Sunday, January 1 1995
Transported by a magical blend of metaphor, illumination, and synergy, the plot drives forward down highways of illusion, twisting and turning through an elusive landscape of the bizarre.
One suspects that a simple summary of what the book is 'about' will entirely miss the point; DeLillo's interest lies elsewhere, in the silences and gaps between words, in death and absence.
Bluegrass Odyssey: A Documentary in Pictures and Words, 1966-86 by Carl Fleischhauer and Neil V. Ros
'Bluegrass Odyssey' is more a family album of a small group of entertainers and their quest for acceptance in the turbulent days of the Sixties, Seventies, and Eighties than an in-depth exploration of one of America's favorite musical genres.
The Business of Books: How International Conglomerates Took Over Publishing and Changed the Way We R
Ideas, Schiffrin writes [in 'The Business of Books'], are of paramount importance, and if publishers focus on making money to the exclusion of intellectualism, then we're all in big trouble.
Ostensibly it centers around Bockris' thesis that in the Seventies the survivors of the Beat Generation owed their resurgence to the vitality of punk, which had been, in turn, inspired by the Beats.
Burroughs Live: The Collected Interviews of William S. Burroughs, 1960-1997 Edited by Sylvere Lotrin
He is one of those rare writers who, both in his work and his life, has defied easy categorization and demanded constant reassessment. Though he was a close friend of Jack Kerouac, Allen Ginsburg, and their crowd, he was never a Beat Generation writer. Neither a poet nor a Buddhist, Burroughs was less concerned with achieving inner harmony than with generating chaos, developing his theories of agencies of control and searching for ways to dismantle them.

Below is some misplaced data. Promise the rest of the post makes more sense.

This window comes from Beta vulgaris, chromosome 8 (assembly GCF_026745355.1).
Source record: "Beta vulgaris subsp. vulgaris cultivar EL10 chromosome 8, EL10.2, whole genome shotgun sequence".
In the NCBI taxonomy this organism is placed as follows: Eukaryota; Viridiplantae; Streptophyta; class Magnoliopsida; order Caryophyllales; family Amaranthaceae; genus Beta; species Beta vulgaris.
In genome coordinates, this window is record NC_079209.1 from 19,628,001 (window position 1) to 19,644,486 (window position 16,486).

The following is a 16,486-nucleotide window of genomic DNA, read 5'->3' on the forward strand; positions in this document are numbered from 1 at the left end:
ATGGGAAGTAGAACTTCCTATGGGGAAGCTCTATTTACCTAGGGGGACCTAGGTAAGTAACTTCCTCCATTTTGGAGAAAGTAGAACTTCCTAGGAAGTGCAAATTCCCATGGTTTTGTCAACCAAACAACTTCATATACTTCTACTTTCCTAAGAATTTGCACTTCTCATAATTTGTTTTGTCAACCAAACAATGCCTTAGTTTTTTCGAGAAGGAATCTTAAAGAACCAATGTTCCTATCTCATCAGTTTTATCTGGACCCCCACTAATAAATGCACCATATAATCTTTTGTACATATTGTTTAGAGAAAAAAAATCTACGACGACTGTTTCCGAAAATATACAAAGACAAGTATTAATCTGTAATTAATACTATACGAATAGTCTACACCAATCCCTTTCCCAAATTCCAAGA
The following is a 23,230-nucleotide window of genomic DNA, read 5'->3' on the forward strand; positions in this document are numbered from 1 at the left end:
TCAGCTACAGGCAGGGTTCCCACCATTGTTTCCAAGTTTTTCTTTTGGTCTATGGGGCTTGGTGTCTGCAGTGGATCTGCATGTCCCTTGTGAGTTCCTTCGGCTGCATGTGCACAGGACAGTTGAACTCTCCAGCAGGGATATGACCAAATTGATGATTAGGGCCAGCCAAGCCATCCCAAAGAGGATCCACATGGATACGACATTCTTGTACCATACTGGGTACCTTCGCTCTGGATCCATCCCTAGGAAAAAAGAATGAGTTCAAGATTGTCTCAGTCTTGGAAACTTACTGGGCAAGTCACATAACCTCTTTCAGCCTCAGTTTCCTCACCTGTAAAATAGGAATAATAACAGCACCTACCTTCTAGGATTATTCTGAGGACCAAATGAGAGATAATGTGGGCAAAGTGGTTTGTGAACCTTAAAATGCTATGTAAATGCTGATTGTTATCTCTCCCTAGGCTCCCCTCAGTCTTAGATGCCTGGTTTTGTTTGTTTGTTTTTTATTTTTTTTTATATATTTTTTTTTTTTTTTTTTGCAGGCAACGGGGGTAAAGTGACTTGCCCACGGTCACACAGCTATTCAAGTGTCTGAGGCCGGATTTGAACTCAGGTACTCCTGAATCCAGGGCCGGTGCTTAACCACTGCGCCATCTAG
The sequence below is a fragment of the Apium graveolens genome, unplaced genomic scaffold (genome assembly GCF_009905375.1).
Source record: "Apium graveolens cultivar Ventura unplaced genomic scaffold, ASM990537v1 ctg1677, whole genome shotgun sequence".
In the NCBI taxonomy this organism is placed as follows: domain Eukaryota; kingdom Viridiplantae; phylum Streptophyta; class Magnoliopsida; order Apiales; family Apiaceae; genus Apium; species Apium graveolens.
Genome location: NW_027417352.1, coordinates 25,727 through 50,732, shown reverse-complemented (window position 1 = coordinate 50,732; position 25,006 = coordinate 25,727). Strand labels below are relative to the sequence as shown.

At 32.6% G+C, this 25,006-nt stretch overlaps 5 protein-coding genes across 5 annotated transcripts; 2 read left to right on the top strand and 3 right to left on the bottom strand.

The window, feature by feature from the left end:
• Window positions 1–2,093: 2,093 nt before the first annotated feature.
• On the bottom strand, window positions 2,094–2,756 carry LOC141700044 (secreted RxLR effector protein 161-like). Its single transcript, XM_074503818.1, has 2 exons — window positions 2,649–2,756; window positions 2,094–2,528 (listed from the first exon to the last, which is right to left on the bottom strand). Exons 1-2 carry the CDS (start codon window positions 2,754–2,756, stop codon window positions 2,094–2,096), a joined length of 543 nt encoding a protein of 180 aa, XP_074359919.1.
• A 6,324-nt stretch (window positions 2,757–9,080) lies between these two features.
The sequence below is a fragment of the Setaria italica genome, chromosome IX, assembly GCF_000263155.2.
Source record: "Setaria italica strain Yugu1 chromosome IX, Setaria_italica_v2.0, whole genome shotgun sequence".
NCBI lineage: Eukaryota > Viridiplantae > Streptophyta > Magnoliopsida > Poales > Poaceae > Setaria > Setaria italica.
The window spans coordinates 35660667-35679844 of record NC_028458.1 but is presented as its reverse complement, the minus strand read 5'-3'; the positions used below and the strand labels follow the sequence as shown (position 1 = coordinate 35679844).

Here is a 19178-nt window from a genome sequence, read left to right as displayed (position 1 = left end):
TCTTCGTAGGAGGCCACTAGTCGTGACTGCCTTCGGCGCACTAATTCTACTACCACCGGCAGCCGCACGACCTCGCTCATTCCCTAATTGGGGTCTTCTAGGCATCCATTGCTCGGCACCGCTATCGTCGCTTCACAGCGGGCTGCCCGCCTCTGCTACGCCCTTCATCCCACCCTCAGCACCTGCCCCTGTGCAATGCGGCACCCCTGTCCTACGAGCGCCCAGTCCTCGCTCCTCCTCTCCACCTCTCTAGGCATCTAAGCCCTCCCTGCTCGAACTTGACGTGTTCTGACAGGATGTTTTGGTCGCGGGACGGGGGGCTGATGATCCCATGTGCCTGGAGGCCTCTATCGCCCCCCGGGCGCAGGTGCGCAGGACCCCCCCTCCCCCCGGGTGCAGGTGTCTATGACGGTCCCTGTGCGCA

'And what greater contrast is there than placing self-indulgent hatred and disgust right beside profound love and understanding?' R.P. Moore shows us both sides of ourselves in a unique way, in a book destined to become a classic.
. . . the main thrust of his study argued to allow a queer reading of the hero's adventures.
...a pleasant diversion if deadpan satire is your thing.
When saxman Charlie Parker visited Paris in 1949, he was introduced to Jean-Paul Sartre, one of the godfathers of existential thought. 'I'm very glad to have met you,' the musician told the philosopher. 'I like your playing very much.'"
We have the art itself, but we also have the honest, unflinching gaze into his own fear, his own darkness, and it is this gaze that makes it hard not to empathize with him: here is a man who can make art out of his own shadow.
A review and and an interview with Jeffrey A. Brown: 'Where there seems to be a lack [of serious study] is on the positive side of the mainstream comics. . . you get the sense that it's sort of apologetic or subliterate.'"
A glimpse of those long months of freezing and sweltering, studying and contemplating, in the field by an observer who has done it with sensitive dedication.
My advice would be stick with Volume 1 if you're anything but a Beatlemaniac.
To become a legitimate icon - Bill Monroe's real though unconfessed motivation - it was crucial that he become the messiah of a morally wholesome movement, upholding an idea of conduct that he was unable to attain in a few of his personal dealings.
I’m highly cynical these days whenever I see an academic book on the body or sex. The body is “hot” in academic circles and
He has an honest passion about good animation: the classics such as Disney with its inventiveness and grace, Warner Bros. and Tex Avery and their inspired zaniness, while he also revels in the mind-blowing effects that can be achieved through the use of computers, eager to be witness to the next step in the evolution of animated films.
As readers we hope for the happy ending, the one where the power of such art and thought once again foments radical societal change. Quinn, however, is a realist. He knows that most revolutions take time.